Ten fresh-frozen cadaveric shoulders were obtained from individuals who had been an average of seventy-nine years old (range, sixty-one to ninety-nine years old) at the time of death. Each specimen was thawed overnight at room temperature before preparation. All soft tissues superficial to the rotator cuff muscles were removed. The rotator cuff muscles were elevated from the scapula, and the tendinous portions were bluntly separated from the capsule, from medial to lateral, to a level that was approximately one centimeter lateral to the glenohumeral joint line. Elevation of the rotator cuff tendons was discontinued at this level because it was thought that additional dissection might damage the capsuloligamentous structures. The muscles of the arm and the periosteum were removed from the humeral shaft, which was then fixed in the center of an aluminum sleeve with use of polymethylmethacrylate. By this step of the dissection procedure, the contour of the glenoid rim was visible from outside of the joint capsule. The medial margin of the scapula was osteotomized along a line parallel to the glenoid surface (Fig. 4). Two small Kirschner wires were passed through the glenohumeral joint space, one parallel to a line connecting the anterior and posterior aspects of the glenoid rim and the other parallel to a line connecting the superior and inferior aspects of the glenoid rim. The scapula was potted in an acrylic box (nineteen by nine by five centimeters) with use of plaster of Paris in a position such that the two Kirschner wires were parallel to the floor.

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Mounting of the Specimen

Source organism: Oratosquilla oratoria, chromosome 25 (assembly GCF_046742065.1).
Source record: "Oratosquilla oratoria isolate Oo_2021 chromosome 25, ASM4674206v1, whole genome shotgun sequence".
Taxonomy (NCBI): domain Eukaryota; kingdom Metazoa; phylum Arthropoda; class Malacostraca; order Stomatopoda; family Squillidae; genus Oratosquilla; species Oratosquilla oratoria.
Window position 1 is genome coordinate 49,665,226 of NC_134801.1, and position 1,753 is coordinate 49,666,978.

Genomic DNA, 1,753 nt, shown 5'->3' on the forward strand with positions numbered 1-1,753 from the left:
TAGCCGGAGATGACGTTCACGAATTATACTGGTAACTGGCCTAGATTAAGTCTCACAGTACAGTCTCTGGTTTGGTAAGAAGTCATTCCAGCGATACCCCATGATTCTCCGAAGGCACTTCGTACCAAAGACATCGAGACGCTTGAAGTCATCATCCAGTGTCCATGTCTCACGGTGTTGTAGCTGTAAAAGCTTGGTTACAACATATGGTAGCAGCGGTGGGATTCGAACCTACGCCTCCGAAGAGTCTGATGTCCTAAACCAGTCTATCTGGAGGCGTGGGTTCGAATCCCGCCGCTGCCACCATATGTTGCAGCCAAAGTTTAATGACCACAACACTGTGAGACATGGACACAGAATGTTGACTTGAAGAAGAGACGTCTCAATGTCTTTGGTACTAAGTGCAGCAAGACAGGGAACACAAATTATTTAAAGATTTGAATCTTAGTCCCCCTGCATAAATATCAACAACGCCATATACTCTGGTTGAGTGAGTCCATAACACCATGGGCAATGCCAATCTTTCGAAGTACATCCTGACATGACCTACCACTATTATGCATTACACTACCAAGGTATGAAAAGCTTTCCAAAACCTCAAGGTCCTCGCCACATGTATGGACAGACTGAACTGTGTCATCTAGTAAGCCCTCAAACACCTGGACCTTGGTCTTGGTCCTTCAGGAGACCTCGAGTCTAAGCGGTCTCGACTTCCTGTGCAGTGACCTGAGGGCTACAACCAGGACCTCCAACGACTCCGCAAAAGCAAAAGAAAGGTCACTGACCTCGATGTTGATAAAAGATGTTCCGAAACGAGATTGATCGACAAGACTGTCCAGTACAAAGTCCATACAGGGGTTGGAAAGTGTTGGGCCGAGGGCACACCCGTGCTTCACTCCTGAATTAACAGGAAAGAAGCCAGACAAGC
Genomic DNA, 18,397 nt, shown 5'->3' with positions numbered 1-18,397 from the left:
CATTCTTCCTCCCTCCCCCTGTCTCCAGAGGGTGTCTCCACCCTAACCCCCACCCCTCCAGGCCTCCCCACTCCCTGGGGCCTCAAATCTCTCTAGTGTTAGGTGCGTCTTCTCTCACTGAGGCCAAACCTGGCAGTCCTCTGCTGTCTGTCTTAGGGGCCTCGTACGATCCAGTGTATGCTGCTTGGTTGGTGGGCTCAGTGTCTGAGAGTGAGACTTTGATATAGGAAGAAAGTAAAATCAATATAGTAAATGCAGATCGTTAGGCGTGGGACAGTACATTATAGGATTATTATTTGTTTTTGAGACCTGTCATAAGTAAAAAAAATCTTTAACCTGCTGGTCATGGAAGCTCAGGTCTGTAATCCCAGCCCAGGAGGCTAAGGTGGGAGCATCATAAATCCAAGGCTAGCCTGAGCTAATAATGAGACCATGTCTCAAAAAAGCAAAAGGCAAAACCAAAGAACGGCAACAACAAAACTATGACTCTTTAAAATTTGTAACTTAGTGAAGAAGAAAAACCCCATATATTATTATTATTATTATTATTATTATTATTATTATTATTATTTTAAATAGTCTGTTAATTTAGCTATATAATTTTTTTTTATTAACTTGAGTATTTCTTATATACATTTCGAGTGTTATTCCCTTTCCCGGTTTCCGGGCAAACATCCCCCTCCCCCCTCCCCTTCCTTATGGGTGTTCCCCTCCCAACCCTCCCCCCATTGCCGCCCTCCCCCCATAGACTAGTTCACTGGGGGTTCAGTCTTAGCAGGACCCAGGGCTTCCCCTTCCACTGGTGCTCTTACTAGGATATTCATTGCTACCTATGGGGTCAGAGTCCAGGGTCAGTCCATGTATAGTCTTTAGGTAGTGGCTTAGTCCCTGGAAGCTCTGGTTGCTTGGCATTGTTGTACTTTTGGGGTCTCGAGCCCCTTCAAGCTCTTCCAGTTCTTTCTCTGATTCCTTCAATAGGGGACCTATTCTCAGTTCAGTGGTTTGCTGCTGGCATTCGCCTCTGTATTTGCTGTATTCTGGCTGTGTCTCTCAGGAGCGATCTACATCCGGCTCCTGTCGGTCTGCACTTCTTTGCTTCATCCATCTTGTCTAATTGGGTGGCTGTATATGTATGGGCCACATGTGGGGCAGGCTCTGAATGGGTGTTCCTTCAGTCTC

The prepared specimen was mounted on a custom multiaxis electromechanical testing machine (Avalon Technologies, Rochester, Minnesota) that allowed free movement in the x-y plane (Fig. 5). A six-degrees-of-freedom load-cell (model 45E15A-E24E; JR3, Woodland, California) was attached to the x-y table, onto which the acrylic box with the potted scapula was fixed. The x and y axes of the load-cell were rotated 45 degrees in relation to the axes of the x-y table so that the force against anteroinferior movement (the vector sum of force x and force y relative to the x-y table) was detected as force x′ relative to the load-cell (Fig. 6). The humeral shaft was held in a clamp to keep the glenohumeral joint in 60 degrees of elevation in the coronal plane (30 degrees posterior to the scapular plane). The clamp was attached to a sliding device that allowed superior and inferior movement of the humerus. This movement was necessary in order to allow the humeral head to climb the slope of the glenoid surface as the head was shifted anteroinferiorly. A linear-position transducer (TR-50; Novotechnik, Stuttgart, Germany) was attached to the sliding device to measure the lateral movement of the humeral head along the z axis (that is, perpendicular to the glenoid surface). The transducer was calibrated against a linear encoder (Futaba Pulsescale; Futuba, Mobara, Japan) with digital readout mounted on a vertical milling machine (Bridgeport; Bridgeport Machines, Bridgeport, Connecticut). The calibration factor was calculated by fitting a line with least-squares regression. According to the information supplied by the manufacturer, the linearity of this transducer was 0.075 percent. A fifty-newton axial force was constantly applied to the humerus in order to keep the humeral head centered in the glenoid fossa. In the present study, direction is expressed according to the orientation of the glenoid: the x axis corresponds with the anterior-posterior direction; the y axis, with the superior-inferior direction; and the z axis, with the medial-lateral direction.